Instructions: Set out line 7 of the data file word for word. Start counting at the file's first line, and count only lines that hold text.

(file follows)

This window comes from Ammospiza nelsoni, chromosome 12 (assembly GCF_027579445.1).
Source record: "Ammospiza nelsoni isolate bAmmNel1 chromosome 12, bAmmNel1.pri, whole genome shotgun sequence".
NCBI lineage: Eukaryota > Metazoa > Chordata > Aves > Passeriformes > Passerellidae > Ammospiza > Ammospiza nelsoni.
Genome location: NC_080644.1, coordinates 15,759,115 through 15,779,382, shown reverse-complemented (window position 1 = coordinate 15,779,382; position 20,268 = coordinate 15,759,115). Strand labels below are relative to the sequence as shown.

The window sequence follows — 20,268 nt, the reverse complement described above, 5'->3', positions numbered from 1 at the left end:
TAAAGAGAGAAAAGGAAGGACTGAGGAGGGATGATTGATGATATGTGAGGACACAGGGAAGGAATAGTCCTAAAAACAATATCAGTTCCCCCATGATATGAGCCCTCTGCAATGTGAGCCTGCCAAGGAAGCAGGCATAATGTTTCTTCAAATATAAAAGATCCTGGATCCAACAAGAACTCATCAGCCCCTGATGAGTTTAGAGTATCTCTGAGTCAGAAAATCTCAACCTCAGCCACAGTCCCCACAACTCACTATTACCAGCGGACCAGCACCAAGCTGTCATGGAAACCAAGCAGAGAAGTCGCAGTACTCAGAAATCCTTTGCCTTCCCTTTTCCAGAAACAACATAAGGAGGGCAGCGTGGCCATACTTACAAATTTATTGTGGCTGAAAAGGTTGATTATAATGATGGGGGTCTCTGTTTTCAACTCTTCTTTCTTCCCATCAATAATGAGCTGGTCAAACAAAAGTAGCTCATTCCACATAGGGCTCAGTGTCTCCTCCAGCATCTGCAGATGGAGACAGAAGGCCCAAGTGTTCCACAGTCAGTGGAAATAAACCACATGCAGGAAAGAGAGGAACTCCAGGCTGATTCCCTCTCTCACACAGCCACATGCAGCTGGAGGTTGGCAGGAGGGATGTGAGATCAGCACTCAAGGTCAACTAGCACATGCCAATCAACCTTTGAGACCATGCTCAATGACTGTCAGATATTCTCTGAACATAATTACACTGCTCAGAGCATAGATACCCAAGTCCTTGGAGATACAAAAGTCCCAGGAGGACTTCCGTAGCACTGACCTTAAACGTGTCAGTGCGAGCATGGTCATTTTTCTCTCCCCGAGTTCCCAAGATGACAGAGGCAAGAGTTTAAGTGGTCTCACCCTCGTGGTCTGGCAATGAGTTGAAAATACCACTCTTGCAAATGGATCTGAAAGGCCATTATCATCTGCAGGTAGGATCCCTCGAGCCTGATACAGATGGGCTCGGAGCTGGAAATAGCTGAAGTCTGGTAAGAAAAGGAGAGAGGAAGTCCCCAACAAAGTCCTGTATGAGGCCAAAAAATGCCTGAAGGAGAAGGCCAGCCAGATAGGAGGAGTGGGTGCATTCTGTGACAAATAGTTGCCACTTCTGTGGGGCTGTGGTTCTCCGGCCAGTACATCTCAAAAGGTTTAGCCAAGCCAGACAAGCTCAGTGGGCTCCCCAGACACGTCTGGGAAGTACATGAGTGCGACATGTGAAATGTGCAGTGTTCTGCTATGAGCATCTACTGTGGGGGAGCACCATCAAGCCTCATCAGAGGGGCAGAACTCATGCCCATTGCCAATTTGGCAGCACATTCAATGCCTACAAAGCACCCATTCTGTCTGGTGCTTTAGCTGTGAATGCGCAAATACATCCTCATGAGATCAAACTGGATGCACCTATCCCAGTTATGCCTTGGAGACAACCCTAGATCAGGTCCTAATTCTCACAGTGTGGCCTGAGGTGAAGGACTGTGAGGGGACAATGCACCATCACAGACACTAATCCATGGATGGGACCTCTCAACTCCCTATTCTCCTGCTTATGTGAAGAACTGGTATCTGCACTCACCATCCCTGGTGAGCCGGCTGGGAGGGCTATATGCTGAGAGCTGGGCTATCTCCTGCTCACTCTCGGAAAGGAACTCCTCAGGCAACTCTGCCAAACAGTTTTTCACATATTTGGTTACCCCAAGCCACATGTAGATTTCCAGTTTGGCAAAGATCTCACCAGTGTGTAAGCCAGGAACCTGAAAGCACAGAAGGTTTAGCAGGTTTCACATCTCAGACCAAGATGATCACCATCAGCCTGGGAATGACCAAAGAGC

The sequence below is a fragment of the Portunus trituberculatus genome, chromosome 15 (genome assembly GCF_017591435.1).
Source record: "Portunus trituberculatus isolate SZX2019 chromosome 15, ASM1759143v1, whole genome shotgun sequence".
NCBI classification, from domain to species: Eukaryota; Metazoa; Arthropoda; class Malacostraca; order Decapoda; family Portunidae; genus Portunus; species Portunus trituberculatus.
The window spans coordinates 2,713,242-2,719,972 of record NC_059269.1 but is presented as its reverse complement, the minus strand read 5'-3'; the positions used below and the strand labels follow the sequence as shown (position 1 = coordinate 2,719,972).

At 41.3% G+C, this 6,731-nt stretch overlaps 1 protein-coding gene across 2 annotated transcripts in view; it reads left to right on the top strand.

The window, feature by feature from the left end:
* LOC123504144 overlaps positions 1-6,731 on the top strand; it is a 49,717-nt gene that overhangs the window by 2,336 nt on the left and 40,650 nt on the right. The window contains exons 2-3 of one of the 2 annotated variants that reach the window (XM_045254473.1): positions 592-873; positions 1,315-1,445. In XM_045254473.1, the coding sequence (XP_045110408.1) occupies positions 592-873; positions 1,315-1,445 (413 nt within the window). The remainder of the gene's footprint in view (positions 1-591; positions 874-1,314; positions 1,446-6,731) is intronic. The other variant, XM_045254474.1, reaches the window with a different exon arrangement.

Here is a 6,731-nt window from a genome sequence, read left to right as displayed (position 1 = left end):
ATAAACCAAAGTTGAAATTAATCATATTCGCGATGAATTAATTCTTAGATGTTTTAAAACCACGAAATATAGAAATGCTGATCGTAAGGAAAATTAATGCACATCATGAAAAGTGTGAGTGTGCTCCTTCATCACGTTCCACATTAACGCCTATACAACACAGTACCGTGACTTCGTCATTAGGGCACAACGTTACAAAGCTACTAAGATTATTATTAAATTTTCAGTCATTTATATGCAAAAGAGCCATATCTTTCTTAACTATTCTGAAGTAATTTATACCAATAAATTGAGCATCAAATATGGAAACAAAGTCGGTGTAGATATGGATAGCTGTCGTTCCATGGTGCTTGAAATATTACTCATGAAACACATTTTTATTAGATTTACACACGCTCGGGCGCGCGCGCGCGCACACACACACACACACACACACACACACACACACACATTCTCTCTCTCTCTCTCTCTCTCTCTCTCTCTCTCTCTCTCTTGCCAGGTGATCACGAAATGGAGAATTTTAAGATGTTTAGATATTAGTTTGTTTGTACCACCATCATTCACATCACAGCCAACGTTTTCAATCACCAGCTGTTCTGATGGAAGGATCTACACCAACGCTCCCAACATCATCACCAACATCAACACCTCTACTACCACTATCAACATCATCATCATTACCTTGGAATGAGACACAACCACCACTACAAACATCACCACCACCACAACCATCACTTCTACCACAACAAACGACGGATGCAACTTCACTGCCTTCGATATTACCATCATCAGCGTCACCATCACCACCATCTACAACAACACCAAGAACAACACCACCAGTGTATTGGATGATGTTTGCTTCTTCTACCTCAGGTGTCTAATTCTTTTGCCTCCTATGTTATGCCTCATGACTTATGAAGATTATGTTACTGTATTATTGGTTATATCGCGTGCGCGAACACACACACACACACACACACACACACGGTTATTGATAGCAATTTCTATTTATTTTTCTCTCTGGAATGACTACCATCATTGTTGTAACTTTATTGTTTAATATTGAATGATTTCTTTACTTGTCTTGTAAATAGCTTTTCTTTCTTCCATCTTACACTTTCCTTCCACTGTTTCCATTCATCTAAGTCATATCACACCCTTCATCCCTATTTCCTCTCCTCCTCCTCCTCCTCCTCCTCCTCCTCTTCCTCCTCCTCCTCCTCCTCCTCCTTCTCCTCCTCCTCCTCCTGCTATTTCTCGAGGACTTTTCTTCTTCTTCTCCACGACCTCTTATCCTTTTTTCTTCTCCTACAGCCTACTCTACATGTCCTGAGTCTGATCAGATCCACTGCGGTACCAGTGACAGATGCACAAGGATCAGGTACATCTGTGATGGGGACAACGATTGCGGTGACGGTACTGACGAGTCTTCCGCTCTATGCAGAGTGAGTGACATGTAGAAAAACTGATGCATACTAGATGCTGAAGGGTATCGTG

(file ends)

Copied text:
The sequence below is a fragment of the Portunus trituberculatus genome, chromosome 15 (genome assembly GCF_017591435.1).